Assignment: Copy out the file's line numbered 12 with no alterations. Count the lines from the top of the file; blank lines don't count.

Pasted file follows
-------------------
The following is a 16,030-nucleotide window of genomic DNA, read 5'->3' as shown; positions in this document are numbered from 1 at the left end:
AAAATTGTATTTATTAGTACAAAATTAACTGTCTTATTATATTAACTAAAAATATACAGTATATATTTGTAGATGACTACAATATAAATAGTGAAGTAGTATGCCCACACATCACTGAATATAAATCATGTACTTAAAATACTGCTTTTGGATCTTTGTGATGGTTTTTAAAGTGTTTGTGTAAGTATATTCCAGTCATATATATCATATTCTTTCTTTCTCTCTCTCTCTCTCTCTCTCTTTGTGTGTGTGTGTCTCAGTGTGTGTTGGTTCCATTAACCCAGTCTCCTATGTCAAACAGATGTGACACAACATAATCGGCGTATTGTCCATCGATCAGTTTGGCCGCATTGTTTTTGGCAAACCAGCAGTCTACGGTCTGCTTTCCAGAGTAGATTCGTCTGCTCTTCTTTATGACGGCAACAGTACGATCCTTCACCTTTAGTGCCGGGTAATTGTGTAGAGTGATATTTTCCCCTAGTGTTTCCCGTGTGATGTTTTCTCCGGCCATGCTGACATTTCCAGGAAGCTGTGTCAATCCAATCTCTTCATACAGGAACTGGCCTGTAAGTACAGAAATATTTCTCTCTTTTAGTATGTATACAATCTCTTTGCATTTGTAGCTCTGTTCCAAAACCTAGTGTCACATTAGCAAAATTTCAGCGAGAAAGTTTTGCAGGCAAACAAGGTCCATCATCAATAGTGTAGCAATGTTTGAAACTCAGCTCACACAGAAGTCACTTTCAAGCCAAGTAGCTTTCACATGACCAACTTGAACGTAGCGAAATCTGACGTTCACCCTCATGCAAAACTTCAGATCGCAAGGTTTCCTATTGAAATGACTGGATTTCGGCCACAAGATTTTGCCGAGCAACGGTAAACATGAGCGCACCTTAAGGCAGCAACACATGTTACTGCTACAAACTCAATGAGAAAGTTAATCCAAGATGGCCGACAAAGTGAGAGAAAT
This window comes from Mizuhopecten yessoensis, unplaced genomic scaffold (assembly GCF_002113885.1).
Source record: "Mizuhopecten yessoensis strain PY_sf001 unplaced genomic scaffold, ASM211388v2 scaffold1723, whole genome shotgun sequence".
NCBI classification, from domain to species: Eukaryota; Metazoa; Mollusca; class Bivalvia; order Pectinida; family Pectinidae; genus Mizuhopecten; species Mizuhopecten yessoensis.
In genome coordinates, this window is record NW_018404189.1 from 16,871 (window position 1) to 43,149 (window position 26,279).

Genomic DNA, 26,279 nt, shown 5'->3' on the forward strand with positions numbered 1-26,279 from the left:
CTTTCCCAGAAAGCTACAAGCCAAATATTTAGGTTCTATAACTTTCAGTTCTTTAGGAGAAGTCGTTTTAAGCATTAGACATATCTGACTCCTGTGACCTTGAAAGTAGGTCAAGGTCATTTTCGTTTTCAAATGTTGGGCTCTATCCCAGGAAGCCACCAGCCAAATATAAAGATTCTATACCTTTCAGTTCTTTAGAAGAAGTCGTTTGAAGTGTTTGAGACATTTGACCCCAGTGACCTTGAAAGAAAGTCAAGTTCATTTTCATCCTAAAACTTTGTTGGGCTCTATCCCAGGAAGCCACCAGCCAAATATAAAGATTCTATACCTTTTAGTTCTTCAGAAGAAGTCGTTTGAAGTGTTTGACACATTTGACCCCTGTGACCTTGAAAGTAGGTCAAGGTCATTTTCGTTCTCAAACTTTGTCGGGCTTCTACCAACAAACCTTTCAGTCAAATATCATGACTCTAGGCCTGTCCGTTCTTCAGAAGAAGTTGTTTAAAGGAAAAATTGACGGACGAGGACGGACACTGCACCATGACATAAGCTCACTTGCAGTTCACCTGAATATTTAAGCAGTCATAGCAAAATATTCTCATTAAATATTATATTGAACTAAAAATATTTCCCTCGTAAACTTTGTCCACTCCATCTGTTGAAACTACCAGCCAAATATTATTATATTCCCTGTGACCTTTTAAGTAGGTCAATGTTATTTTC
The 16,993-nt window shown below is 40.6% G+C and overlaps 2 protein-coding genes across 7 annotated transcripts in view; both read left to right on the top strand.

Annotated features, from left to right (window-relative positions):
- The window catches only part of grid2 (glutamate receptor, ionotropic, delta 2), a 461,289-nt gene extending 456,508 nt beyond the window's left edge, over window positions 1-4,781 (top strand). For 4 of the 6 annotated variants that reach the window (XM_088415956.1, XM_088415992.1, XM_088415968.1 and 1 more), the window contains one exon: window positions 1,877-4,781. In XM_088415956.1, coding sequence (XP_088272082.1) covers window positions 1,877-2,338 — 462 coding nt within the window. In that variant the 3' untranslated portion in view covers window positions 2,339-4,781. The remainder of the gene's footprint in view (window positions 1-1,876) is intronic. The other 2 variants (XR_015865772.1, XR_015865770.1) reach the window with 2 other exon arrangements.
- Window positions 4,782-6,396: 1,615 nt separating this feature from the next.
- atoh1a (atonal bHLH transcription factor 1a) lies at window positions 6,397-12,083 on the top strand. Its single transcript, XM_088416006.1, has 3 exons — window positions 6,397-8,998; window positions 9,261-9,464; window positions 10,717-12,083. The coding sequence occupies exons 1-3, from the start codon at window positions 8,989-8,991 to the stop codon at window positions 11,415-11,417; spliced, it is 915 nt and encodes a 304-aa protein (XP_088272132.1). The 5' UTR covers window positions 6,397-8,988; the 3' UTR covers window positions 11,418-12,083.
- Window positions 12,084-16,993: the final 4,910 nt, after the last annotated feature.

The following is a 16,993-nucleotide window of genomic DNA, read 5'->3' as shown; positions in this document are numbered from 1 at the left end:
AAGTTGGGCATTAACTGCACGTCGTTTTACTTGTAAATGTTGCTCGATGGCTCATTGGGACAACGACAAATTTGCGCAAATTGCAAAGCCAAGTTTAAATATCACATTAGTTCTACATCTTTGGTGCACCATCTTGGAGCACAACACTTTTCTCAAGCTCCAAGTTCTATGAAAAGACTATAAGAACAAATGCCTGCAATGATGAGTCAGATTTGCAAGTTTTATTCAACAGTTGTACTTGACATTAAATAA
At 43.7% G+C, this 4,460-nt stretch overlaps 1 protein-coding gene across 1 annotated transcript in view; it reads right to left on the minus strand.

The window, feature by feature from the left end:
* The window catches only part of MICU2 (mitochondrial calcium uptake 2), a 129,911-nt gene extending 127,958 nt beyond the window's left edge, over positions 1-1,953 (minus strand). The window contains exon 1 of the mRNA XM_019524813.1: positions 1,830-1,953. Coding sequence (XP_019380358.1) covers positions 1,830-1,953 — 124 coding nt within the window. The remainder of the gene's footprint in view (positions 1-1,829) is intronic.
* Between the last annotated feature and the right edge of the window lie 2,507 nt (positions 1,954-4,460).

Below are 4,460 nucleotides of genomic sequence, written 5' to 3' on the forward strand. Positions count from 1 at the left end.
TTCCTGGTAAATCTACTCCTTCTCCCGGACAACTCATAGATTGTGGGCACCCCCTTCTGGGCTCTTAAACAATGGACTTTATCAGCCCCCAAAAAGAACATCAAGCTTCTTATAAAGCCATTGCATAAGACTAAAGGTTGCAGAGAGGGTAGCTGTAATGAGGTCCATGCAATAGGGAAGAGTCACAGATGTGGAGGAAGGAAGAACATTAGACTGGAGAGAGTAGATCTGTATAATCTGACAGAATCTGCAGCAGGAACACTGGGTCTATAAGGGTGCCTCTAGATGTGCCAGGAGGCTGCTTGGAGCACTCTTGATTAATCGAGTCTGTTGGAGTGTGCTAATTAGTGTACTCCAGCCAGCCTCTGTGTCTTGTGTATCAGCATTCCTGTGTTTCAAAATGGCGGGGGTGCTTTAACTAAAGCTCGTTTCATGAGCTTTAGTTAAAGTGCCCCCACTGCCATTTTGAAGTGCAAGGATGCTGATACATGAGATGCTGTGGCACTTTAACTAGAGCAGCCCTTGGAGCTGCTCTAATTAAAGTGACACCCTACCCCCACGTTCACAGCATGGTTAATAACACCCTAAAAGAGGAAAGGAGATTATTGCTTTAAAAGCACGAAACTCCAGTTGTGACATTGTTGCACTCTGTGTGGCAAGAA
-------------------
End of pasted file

- Window positions 4,782-6,396: 1,615 nt separating this feature from the next.